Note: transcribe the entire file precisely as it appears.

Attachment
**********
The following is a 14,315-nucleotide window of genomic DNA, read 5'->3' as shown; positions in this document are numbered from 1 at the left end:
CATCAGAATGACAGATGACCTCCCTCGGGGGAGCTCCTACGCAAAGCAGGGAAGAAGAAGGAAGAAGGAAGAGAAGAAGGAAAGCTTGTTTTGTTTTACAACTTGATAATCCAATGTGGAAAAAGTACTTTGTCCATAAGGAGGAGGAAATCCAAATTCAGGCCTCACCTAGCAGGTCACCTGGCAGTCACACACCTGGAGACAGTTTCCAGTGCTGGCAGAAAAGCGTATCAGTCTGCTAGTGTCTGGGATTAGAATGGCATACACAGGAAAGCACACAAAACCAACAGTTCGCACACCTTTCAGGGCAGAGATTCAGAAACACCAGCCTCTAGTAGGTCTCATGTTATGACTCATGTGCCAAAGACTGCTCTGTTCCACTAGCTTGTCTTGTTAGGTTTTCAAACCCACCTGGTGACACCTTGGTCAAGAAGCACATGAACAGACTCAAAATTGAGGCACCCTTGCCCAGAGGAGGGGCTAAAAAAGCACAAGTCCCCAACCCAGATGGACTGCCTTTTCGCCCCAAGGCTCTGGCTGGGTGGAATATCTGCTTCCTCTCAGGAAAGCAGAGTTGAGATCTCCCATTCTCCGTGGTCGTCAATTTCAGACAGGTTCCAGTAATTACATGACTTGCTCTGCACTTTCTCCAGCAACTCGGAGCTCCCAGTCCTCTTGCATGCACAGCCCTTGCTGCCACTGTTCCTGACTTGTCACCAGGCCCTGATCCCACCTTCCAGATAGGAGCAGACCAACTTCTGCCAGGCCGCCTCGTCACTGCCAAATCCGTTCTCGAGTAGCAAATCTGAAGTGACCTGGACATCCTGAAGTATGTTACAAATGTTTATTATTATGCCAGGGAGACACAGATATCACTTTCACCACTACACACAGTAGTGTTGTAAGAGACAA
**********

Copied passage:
The following is a 14,315-nucleotide window of genomic DNA, read 5'->3' as shown; positions in this document are numbered from 1 at the left end:
CATCAGAATGACAGATGACCTCCCTCGGGGGAGCTCCTACGCAAAGCAGGGAAGAAGAAGGAAGAAGGAAGAGAAGAAGGAAAGCTTGTTTTGTTTTACAACTTGATAATCCAATGTGGAAAAAGTACTTTGTCCATAAGGAGGAGGAAATCCAAATTCAGGCCTCACCTAGCAGGTCACCTGGCAGTCACACACCTGGAGACAGTTTCCAGTGCTGGCAGAAAAGCGTATCAGTCTGCTAGTGTCTGGGATTAGAATGGCATACACAGGAAAGCACACAAAACCAACAGTTCGCACACCTTTCAGGGCAGAGATTCAGAAACACCAGCCTCTAGTAGGTCTCATGTTATGACTCATGTGCCAAAGACTGCTCTGTTCCACTAGCTTGTCTTGTTAGGTTTTCAAACCCACCTGGTGACACCTTGGTCAAGAAGCACATGAACAGACTCAAAATTGAGGCACCCTTGCCCAGAGGAGGGGCTAAAAAAGCACAAGTCCCCAACCCAGATGGACTGCCTTTTCGCCCCAAGGCTCTGGCTGGGTGGAATATCTGCTTCCTCTCAGGAAAGCAGAGTTGAGATCTCCCATTCTCCGTGGTCGTCAATTTCAGACAGGTTCCAGTAATTACATGACTTGCTCTGCACTTTCTCCAGCAACTCGGAGCTCCCAGTCCTCTTGCATGCACAGCCCTTGCTGCCACTGTTCCTGACTTGTCACCAGGCCCTGATCCCACCTTCCAGATAGGAGCAGACCAACTTCTGCCAGGCCGCCTCGTCACTGCCAAATCCGTTCTCGAGTAGCAAATCTGAAGTGACCTGGACATCCTGAAGTATGTTACAAATGTTTATTATTATGCCAGGGAGACACAGATATCACTTTCACCACTACACACAGTAGTGTTGTAAGAGACAA